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#### Leetcode Problem #11 (Medium): Container With Most Water

Description:

Given n non-negative integers `a1, a2, ..., an` , where each represents a point at coordinate `(i, ai)`. `n` vertical lines are drawn such that the two endpoints of the line `i` is at `(i, ai)` and `(i, 0)`. Find two lines, which, together with the x-axis forms a container, such that the container contains the most water.

Notice that you may not slant the container.

Examples:

Example 1:
Input: height = [1,8,6,2,5,4,8,3,7]
Output: 49
Explanation: The above vertical lines are represented by array [1,8,6,2,5,4,8,3,7].
In this case, the max area of water (blue section) the container
can contain is 49.
Visual: Example 2:
Input: height = [1,1]
Output: 1
Example 3:
Input: height = [4,3,2,1,4]
Output: 16
Example 4:
Input: height = [1,2,1]
Output: 2

Constraints:

• `n == height.length`
• `2 <= n <= 3 * 10^4`
• `0 <= height[i] <= 3 * 10^4`

Idea:

The first thing we should realize is that the amount of water contained is always going to be a rectangle whose area is defined as length * width. The width of any container will be the difference between the index of the two lines (i and j), and the height will be whichever of the two sides is the lowest (min(H[i], H[j])).

The brute force approach would be to compare every single pair of indexes in H, but that would be far too slow. Instead, we can observe that if we start with the lines on the opposite ends and move inward, the only possible time the area could be larger is when the height increases, since the width will continuously get smaller.

This is very easily observed with the use of visuals. Let's say we start with a graph of H like this: The first step would be to find our starting container described by the lines on either end: We can tell that the line on the right end will never make a better match, because any further match would have a smaller width and the container is already the maximum height that that line can support. That means that our next move should be to slide j to the left and pick a new line: This is a clear improvement over the last container. We only moved over one line, but we more than doubled the height. Now, it's the line on the left end that's the limiting factor, so the next step will be to slide i to the right. Just looking at the visual, however, it's obvious that we can skip the next few lines because they're already underwater, so we should go to the first line that's larger than the current water height: This time, it doesn't look like we made much of a gain, despite the fact that the water level rose a bit, because we lost more in width than we made up for in height. That means that we always have to check at each new possible stop to see if the new container area is better than the current best. Just lik before we can slide j to the left again: This move also doesn't appear to have led to a better container. But here we can see that it's definitely possible to have to move the same side twice in a row, as the j line is still the lower of the two: This is obviously the last possible container to check, and like the last few before it, it doesn't appear to be the best match. Still, we can understand that it's entirely possible for the best container in a different example to be only one index apart, if both lines are extremely tall.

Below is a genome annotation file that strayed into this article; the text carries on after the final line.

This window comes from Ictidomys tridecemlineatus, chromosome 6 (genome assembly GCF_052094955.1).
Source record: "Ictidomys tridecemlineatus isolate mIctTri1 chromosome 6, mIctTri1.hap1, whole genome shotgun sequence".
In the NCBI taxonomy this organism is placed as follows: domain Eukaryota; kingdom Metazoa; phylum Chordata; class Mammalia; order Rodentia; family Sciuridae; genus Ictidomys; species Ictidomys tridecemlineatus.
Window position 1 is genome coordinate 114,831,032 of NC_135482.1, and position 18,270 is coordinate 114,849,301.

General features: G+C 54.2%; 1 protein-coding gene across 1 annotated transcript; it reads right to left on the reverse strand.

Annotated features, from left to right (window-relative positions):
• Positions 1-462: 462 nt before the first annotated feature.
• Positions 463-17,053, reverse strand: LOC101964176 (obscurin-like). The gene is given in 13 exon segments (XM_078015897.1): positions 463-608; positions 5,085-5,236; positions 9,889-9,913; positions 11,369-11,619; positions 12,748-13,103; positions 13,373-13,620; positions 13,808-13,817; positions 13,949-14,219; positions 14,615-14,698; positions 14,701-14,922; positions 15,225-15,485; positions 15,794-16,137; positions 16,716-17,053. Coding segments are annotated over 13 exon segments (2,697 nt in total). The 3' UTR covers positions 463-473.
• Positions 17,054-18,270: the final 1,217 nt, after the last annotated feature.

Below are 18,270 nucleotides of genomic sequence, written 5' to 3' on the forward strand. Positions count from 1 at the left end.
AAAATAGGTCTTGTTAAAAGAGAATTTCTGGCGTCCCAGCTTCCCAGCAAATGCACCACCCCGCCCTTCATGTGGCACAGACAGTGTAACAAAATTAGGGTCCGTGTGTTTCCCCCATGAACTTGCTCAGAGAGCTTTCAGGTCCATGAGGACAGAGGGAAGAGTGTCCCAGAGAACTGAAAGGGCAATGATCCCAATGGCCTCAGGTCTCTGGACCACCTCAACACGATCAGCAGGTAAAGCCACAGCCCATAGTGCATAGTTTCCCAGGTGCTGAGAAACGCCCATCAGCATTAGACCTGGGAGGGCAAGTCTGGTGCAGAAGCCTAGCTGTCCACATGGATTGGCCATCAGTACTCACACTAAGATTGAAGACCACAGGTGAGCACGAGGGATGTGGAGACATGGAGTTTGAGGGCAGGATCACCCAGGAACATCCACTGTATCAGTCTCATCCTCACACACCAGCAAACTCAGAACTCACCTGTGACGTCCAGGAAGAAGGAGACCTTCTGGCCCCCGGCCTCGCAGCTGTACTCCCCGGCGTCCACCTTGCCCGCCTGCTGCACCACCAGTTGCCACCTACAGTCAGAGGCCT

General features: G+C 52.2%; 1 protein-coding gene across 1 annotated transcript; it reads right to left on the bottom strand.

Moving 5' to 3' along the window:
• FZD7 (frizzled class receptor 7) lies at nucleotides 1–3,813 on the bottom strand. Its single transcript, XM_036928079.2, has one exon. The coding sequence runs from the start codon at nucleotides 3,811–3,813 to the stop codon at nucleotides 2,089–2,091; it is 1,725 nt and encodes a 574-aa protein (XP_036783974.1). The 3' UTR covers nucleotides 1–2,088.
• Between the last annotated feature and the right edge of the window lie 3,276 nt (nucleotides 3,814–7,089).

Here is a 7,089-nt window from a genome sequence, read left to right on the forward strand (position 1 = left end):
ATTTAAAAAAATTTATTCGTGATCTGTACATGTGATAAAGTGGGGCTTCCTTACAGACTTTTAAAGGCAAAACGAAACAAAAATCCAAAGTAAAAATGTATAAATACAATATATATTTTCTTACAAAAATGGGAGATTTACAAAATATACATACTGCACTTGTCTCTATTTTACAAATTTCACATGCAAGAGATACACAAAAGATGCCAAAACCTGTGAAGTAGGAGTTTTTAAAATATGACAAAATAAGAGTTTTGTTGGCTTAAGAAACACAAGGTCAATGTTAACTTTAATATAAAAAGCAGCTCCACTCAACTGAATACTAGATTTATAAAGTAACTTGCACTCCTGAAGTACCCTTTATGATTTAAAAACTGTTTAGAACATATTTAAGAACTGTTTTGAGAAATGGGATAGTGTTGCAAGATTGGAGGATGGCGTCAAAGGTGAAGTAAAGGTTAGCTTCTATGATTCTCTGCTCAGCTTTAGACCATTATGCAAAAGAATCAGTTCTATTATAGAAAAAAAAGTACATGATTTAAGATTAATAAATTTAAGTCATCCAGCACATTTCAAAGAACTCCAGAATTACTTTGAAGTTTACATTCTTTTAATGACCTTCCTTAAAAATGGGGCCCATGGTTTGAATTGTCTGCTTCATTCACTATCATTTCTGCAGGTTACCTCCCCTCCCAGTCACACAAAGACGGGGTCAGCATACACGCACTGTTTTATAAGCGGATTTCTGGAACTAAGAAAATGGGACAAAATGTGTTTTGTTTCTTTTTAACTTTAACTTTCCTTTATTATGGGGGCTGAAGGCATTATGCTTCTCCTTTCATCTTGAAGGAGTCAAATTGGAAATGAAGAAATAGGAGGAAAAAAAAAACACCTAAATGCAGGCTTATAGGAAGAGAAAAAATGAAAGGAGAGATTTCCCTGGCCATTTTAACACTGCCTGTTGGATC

Putting together everything, it's clear that we need to make a 2-pointer sliding window solution. We'll start from either end and at each step we'll check the container area, then we'll shift the lower-valued pointer inward. Once the two pointers meet, we know that we must have exhausted all possible containers and we should return our answer (ans).

Implementation:

Javascript was weirdly more performant when using both Math.max() and Math.min() rather than performing more basic comparisons, even with duplicated effort in the ternary.

For the other languages, it made more sense (and was ultimately more performant) to only have to do the basic comparisons once each.

Javascript Code:

``````var maxArea = function(H) {
let ans = 0, i = 0, j = H.length-1
while (i < j) {
ans = Math.max(ans, Math.min(H[i], H[j]) * (j - i))
H[i] <= H[j] ? i++ : j--
}
return ans
};
``````

Python Code:

``````class Solution:
def maxArea(self, H: List[int]) -> int:
ans, i, j = 0, 0, len(H)-1
while (i < j):
if H[i] <= H[j]:
res = H[i] * (j - i)
i += 1
else:
res = H[j] * (j - i)
j -= 1
if res > ans: ans = res
return ans
``````

Java Code:

``````class Solution {
public int maxArea(int[] H) {
int ans = 0, i = 0, j = H.length-1, res = 0;
while (i < j) {
if (H[i] <= H[j]) {
res = H[i] * (j - i);
i++;
} else {
res = H[j] * (j - i);
j--;
}
if (res > ans) ans = res;
}
return ans;
}
}
``````

C++ Code:

``````class Solution {
public:
int maxArea(vector<int>& H) {
int ans = 0, i = 0, j = H.size()-1, res = 0;
while (i < j) {
if (H[i] <= H[j]) {
res = H[i] * (j - i);
i++;
} else {
res = H[j] * (j - i);
j--;
}
if (res > ans) ans = res;
}
return ans;
}
};
``````

## Discussion (2) Since any smaller height than the current height won't gonna make any difference. You can add following code inside the outer while loop ,
where

`h = min(height[j],height[i])`

``````while(height[i] <= h && i < j ) i++;
while(height[j]<= h && i < j ) j--;
``````

It can improve run time a lot.